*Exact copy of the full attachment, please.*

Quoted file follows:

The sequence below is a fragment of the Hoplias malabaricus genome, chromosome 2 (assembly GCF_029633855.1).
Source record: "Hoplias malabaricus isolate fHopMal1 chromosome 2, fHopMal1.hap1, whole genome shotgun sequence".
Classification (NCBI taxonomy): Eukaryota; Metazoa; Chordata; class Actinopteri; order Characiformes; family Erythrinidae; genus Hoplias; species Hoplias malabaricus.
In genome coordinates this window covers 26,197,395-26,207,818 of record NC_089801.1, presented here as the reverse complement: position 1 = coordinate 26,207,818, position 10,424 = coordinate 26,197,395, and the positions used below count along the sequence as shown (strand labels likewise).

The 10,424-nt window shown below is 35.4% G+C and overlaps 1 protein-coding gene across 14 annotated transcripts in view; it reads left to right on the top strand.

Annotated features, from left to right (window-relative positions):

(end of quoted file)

The sequence below is a fragment of the Hoplias malabaricus genome, chromosome 2 (assembly GCF_029633855.1).
Source record: "Hoplias malabaricus isolate fHopMal1 chromosome 2, fHopMal1.hap1, whole genome shotgun sequence".
Classification (NCBI taxonomy): Eukaryota; Metazoa; Chordata; class Actinopteri; order Characiformes; family Erythrinidae; genus Hoplias; species Hoplias malabaricus.
In genome coordinates this window covers 26,197,395-26,207,818 of record NC_089801.1, presented here as the reverse complement: position 1 = coordinate 26,207,818, position 10,424 = coordinate 26,197,395, and the positions used below count along the sequence as shown (strand labels likewise).

The 10,424-nt window shown below is 35.4% G+C and overlaps 1 protein-coding gene across 14 annotated transcripts in view; it reads left to right on the top strand.

Annotated features, from left to right (window-relative positions):